Lecithin

Lecithin

faq_lecitina

What is lecithin?

Lecithin is the general and commercial term that identifies a group of substances whose colour varies from yellow to dark brown and whose consistency shift from solid to liquid.  From the chemical point of view, lecithin is a mixture of phosphoric acid, choline, fatty acids, glycerol, glycolipids, triglycerides and phospholipids. Phospholipids do represent the main element.

Where is it obtained from?

Lecithin exists in nature in the animal and vegetable tissues and in the egg yolk. Indeed, its name comes from the Greek translation of egg yolk (lekithos means egg yolk in Greek).
It was Maurice Gobley, a French chemist and pharmacist, the first to isolate, to determine its chemical formula and to name this substance in the second half of the nineteenth century.
At the industrial level, lecithin is extracted from vegetable oils and from the egg yolk.
It is convenient to obtain it from soybeans since its availability is quite constant even if the lecithin content in the soybean is only the 0,5-0,6%.

What are phospholipids?

Phospholipids are molecules composed of a polarised hydrophilic head, highly water-soluble, and of a lipophilic body, non water-soluble. In the presence of water and fats, phospholipids arrange themselves between one molecule of fat and one of water, thus emulsifying the compound. From this characteristic arises the widespread use of lecithin as natural emulsifier.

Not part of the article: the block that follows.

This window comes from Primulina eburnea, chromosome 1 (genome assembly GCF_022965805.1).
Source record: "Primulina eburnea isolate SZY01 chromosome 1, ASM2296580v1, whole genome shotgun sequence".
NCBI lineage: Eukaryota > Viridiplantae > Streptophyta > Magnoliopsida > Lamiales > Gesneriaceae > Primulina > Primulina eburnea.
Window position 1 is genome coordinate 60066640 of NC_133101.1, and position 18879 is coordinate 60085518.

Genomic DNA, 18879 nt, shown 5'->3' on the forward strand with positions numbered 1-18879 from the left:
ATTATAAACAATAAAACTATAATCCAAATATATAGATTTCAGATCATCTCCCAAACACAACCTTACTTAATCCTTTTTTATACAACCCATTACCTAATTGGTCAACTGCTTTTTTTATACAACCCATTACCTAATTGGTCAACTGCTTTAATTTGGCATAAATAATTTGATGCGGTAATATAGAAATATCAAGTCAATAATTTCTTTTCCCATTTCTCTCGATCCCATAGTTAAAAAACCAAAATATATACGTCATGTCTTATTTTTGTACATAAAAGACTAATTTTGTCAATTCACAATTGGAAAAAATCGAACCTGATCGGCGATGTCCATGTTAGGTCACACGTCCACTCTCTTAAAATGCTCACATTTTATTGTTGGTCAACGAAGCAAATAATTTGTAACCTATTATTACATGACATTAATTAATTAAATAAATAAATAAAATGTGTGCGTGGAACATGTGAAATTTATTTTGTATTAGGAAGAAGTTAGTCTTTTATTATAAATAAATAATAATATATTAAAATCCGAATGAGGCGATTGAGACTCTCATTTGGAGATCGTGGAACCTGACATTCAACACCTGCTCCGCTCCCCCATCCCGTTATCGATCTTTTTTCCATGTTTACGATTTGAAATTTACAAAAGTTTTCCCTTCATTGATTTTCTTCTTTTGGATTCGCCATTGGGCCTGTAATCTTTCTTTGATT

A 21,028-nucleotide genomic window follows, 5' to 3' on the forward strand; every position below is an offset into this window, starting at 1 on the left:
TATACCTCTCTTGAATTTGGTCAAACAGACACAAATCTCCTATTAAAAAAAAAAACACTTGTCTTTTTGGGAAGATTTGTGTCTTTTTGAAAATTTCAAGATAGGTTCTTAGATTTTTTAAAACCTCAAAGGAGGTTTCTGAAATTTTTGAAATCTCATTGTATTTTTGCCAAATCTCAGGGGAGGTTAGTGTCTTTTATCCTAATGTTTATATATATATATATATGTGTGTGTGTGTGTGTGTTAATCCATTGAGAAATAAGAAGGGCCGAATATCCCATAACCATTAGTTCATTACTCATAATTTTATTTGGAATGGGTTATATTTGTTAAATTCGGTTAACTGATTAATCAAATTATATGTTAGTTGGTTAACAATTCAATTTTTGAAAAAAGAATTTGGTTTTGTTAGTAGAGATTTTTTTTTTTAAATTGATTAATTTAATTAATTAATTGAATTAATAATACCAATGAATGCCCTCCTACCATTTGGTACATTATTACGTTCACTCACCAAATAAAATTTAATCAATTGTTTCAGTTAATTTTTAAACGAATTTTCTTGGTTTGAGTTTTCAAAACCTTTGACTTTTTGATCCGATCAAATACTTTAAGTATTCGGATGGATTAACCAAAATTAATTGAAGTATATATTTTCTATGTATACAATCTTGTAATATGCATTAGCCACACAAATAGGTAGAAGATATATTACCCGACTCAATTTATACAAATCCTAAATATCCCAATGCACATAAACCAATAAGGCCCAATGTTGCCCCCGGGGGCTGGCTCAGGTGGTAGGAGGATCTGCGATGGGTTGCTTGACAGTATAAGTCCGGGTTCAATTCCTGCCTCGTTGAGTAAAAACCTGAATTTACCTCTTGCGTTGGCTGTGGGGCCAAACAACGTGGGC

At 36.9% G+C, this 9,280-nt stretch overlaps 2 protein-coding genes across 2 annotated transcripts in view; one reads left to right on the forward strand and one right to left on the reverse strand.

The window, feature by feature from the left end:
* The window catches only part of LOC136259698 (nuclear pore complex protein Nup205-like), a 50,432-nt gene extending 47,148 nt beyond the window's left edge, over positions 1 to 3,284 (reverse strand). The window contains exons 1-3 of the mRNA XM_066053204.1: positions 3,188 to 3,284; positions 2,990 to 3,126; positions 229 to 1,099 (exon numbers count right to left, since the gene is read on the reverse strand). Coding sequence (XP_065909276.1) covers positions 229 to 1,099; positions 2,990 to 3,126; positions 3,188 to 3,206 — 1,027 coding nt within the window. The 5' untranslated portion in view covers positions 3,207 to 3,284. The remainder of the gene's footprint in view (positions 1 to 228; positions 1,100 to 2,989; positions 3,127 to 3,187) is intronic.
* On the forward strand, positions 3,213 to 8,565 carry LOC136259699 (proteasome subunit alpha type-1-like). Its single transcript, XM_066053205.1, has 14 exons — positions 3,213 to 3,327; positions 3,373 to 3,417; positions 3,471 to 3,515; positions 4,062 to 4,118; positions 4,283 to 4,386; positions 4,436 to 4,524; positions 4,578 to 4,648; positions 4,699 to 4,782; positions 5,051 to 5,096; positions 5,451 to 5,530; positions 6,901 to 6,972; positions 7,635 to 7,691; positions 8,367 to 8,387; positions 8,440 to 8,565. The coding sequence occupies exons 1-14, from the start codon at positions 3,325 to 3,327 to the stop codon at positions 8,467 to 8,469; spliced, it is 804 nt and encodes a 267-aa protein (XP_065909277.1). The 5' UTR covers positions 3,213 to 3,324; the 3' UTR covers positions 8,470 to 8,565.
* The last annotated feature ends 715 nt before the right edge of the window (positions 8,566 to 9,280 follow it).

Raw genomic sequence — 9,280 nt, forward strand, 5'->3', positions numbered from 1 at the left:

What lecithin looks like at commercial level?

According to the law, when lecithin is commercialised for any technical use as well as a food additive, it is required that the phospholipid content is at least 60%.

How lecithin is obtain from soybeans?

The extraction process is concentrated mainly on the following steps: the cleaning of seeds that then are turned into “flakes”; the extraction of oil from these soybeans flakes and consequent refinery of the soybean oil. At the end of this procedure, water is added to oil so that the lecithin itself binds with the water thus separating from the oil.

What is the function of standardization?

After lecithin is obtained, it can undergo the process of “standardization”: different crude lecithins are mixed together thus to offer a final qualitative-optimized product, which responds to the purity parameters required by legislation and which self-maintain consistent and unchanged through time.

What is the HLB value?

The classification of emulsifiers is often expressed in relation to the hydrophilic and lipophilic balance, usually known with the acronym HLB (Hidrophilic – Lipophilic – Balance).
The emulsifiers are classified in a scale ranging from 1 to 20. Lipophilic emulsifiers have a low HLB value, while the hydrophilic emulsifiers have a higher number. The change between lipophilic and hydrophilic occurs at number 10 on the scale.
The properties of emulsions depend on the value of HLB:

Properties in Water:

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Fields of application:

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The HLB value helps to calculate the optimal mix of different types of emulsifiers.